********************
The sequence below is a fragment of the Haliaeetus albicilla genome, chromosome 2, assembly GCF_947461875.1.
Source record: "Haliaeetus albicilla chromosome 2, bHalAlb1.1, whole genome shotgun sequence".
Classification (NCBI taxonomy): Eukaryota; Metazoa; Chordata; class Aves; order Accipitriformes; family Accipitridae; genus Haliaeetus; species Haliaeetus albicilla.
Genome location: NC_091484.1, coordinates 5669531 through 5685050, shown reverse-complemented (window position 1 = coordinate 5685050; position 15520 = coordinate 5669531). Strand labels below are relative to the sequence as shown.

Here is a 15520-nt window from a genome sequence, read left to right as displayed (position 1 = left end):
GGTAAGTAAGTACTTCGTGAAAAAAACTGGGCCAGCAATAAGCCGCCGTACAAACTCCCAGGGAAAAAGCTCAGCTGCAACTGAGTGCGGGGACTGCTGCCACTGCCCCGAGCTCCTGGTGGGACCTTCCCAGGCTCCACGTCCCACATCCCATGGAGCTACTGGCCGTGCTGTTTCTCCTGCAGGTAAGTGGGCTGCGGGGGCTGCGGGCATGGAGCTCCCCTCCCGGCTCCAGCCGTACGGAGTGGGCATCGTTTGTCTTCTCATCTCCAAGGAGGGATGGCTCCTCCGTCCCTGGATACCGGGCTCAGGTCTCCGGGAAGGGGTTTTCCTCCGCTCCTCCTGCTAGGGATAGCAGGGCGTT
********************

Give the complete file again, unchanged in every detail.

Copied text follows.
The sequence below is a fragment of the Haliaeetus albicilla genome, chromosome 2, assembly GCF_947461875.1.
Source record: "Haliaeetus albicilla chromosome 2, bHalAlb1.1, whole genome shotgun sequence".
Classification (NCBI taxonomy): Eukaryota; Metazoa; Chordata; class Aves; order Accipitriformes; family Accipitridae; genus Haliaeetus; species Haliaeetus albicilla.
Genome location: NC_091484.1, coordinates 5669531 through 5685050, shown reverse-complemented (window position 1 = coordinate 5685050; position 15520 = coordinate 5669531). Strand labels below are relative to the sequence as shown.

Here is a 15520-nt window from a genome sequence, read left to right as displayed (position 1 = left end):
GGTAAGTAAGTACTTCGTGAAAAAAACTGGGCCAGCAATAAGCCGCCGTACAAACTCCCAGGGAAAAAGCTCAGCTGCAACTGAGTGCGGGGACTGCTGCCACTGCCCCGAGCTCCTGGTGGGACCTTCCCAGGCTCCACGTCCCACATCCCATGGAGCTACTGGCCGTGCTGTTTCTCCTGCAGGTAAGTGGGCTGCGGGGGCTGCGGGCATGGAGCTCCCCTCCCGGCTCCAGCCGTACGGAGTGGGCATCGTTTGTCTTCTCATCTCCAAGGAGGGATGGCTCCTCCGTCCCTGGATACCGGGCTCAGGTCTCCGGGAAGGGGTTTTCCTCCGCTCCTCCTGCTAGGGATAGCAGGGCGTT